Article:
On whether he is into comics at all and if there is anything else he would like to see adapted into film, even if he didn't adapt it himself,
I used to read all the Marvel comics when I was a kid and in my teens. I was definitely more of a Marvel kid, well I also used to read 2000 AD, the British comic a lot, [but] as I've been working over the past 15 years, my comic book reading has sort of lapsed a bit, beyond some big graphic novels. [...] Bryan's book six years ago, it was literally pressed into my hands two weeks after it was published and I hadn't really read anything like that and it really inspired me because it wasn't like a generic superhero film, and it wasn't the same old spin on the X-Men, it was something a little bit different. And that's what kind of made it irresistible to me, really, is that it was a mix of different genres and there have been comic book adaptations of comedy books, like American Splendor or Ghost World, but this was in a completely different kind of league, somewhere between that and The Matrix, something I just thought was really kind of fascinating and an irresistible challenge really.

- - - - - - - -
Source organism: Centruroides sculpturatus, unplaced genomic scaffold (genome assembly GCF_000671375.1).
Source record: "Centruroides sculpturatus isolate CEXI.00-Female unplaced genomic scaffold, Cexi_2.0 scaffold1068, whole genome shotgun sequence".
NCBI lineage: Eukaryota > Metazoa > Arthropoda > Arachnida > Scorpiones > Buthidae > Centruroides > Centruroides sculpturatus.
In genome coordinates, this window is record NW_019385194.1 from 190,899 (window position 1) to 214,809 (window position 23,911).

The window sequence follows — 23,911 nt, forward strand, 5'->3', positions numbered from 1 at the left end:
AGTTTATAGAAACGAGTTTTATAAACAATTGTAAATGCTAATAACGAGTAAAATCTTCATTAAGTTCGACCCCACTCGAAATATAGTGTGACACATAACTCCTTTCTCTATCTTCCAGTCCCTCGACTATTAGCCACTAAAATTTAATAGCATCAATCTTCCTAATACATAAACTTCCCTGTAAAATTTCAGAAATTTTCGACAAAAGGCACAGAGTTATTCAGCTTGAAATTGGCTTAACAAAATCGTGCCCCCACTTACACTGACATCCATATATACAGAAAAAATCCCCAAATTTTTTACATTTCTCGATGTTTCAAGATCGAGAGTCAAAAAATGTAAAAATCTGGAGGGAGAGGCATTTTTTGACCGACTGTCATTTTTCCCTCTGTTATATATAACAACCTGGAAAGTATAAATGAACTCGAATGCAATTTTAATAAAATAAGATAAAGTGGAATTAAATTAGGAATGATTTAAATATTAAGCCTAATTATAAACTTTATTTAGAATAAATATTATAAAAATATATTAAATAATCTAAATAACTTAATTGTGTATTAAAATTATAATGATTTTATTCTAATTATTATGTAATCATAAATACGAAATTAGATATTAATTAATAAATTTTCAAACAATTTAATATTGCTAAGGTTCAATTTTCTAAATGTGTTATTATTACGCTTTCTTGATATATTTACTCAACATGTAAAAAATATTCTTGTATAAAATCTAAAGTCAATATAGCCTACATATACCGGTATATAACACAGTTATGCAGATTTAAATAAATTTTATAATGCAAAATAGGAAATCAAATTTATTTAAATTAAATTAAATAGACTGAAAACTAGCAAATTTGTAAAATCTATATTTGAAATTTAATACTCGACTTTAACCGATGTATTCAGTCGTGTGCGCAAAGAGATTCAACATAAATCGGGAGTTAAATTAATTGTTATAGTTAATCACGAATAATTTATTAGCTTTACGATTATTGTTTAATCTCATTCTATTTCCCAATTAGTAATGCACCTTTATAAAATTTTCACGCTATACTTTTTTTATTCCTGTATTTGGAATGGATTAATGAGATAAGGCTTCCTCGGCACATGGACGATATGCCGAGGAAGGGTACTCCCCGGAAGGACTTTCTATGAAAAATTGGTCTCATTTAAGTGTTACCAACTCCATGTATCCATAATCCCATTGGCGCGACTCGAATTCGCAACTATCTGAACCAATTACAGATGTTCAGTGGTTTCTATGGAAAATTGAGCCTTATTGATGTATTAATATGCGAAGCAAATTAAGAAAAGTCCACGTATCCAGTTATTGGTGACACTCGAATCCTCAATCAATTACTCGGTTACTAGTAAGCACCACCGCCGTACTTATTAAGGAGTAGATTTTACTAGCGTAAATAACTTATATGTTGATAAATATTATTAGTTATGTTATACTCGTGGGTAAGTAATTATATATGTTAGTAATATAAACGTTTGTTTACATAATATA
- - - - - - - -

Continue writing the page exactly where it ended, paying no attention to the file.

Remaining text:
On whether he always knew he wanted Michael Cera to portray Scott Pilgrim,
Never had anybody else in mind. Me and Michael Bacall have been working on it since 2005 and I remember writing the first draft in 2005 and watching a lot of Arrested Development and saying aloud "Aw, it's a shame that George Michael kid isn't older, he'd be perfect." We essentially got our wish, like five years later.
But really to me it's funny. When there are some people who talk about the casting, they maybe envision somebody who is more of a ripped action star or sort of matinee-idol handsome or something, and I never saw it like that when I read the books. To me on the page, Scott Pilgrim looks sort of like a gangly teen and he is an unlikely fighter because essentially it's this complete wish-fulfillment fantasy of somebody who has played a lot of video games actually [being] like a kick-ass fighter in real life. So I thought there wasn't really any other actor, as far as I was concerned, who could bring off the charm -- like the goofiness, the huge massive insecurities, that he basically goes to pieces for the whole mid-section of the film -- and somebody that would be fun to watch in these fight scenes. To have somebody that was more physically confident or outwardly confident is not as much fun to watch in the middle of these battles and yet, for my money, Michael Cera and Jason Schwartzman having a sword fight is very entertaining to watch.
On people online calling it a Hipster movie